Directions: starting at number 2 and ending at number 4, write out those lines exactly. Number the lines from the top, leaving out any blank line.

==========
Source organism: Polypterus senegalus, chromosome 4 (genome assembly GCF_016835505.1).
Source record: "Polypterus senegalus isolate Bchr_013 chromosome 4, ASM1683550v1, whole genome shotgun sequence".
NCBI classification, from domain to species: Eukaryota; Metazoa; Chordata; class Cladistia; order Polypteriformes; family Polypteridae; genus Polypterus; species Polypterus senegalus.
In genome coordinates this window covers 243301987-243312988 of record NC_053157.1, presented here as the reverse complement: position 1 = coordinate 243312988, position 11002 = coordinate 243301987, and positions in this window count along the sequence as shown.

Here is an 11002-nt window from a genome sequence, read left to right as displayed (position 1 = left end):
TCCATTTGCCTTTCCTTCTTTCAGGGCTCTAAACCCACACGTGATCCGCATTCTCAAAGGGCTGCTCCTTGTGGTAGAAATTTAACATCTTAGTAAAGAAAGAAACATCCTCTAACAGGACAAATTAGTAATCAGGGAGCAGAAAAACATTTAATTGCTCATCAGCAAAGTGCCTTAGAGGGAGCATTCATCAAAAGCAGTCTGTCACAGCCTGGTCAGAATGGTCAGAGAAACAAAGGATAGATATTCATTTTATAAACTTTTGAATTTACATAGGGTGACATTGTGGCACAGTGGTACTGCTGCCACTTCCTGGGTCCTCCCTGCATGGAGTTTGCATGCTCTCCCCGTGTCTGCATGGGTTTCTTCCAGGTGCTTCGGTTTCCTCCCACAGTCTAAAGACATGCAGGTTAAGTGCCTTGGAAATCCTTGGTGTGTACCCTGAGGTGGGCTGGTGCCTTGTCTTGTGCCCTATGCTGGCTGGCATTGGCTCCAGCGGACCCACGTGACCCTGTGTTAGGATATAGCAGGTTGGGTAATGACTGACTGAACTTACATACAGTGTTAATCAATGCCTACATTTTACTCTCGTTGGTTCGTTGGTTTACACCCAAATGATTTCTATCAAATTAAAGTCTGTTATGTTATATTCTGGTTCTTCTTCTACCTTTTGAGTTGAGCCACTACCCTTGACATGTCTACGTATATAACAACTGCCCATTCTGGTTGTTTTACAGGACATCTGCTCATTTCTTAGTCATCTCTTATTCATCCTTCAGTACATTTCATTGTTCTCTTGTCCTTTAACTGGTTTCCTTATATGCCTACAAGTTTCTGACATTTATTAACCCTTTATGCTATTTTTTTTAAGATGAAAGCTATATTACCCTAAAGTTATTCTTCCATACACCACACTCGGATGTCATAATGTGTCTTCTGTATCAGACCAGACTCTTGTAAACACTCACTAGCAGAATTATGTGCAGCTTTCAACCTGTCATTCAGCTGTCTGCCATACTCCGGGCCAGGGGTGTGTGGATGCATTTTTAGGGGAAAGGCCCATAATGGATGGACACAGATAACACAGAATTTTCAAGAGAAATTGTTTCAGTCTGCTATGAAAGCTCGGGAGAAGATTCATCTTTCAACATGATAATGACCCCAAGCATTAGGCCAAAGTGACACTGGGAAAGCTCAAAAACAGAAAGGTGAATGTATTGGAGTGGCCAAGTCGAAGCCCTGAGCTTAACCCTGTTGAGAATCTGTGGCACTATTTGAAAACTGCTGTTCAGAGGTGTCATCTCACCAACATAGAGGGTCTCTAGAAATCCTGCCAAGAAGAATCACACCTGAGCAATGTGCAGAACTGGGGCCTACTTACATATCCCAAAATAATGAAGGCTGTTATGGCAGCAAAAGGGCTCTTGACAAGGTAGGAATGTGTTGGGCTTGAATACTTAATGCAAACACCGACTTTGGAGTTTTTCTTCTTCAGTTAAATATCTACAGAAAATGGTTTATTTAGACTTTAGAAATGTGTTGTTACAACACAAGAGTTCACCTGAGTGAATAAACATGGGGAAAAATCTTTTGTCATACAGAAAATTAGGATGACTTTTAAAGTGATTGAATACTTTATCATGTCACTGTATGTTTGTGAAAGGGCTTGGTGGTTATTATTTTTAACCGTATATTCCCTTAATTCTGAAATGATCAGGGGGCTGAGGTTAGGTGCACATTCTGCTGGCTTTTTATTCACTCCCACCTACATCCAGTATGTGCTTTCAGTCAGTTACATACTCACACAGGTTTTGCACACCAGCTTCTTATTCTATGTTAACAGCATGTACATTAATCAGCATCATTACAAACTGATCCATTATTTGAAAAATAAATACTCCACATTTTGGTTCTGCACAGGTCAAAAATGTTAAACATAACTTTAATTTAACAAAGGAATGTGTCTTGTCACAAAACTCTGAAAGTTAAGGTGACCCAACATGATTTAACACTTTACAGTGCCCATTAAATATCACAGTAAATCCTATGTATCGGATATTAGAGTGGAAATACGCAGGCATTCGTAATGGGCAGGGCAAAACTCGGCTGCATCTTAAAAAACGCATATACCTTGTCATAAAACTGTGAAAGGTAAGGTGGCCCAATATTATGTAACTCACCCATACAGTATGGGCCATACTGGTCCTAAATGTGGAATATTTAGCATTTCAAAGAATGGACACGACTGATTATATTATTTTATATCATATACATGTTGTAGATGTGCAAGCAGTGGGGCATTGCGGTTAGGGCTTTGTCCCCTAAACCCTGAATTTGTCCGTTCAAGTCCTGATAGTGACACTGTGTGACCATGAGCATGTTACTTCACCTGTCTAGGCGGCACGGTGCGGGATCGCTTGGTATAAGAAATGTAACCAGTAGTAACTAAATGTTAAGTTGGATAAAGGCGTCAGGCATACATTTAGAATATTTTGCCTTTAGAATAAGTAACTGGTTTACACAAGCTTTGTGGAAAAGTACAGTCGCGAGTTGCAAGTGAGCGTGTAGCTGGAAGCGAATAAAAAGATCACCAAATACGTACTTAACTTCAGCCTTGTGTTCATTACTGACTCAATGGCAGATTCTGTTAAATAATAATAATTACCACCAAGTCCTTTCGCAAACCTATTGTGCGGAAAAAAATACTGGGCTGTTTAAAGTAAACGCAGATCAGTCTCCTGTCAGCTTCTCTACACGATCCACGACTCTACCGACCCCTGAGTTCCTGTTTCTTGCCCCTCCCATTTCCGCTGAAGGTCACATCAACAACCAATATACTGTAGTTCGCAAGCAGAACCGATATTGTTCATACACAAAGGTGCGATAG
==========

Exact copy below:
Source record: "Polypterus senegalus isolate Bchr_013 chromosome 4, ASM1683550v1, whole genome shotgun sequence".
NCBI classification, from domain to species: Eukaryota; Metazoa; Chordata; class Cladistia; order Polypteriformes; family Polypteridae; genus Polypterus; species Polypterus senegalus.
In genome coordinates this window covers 243301987-243312988 of record NC_053157.1, presented here as the reverse complement: position 1 = coordinate 243312988, position 11002 = coordinate 243301987, and positions in this window count along the sequence as shown.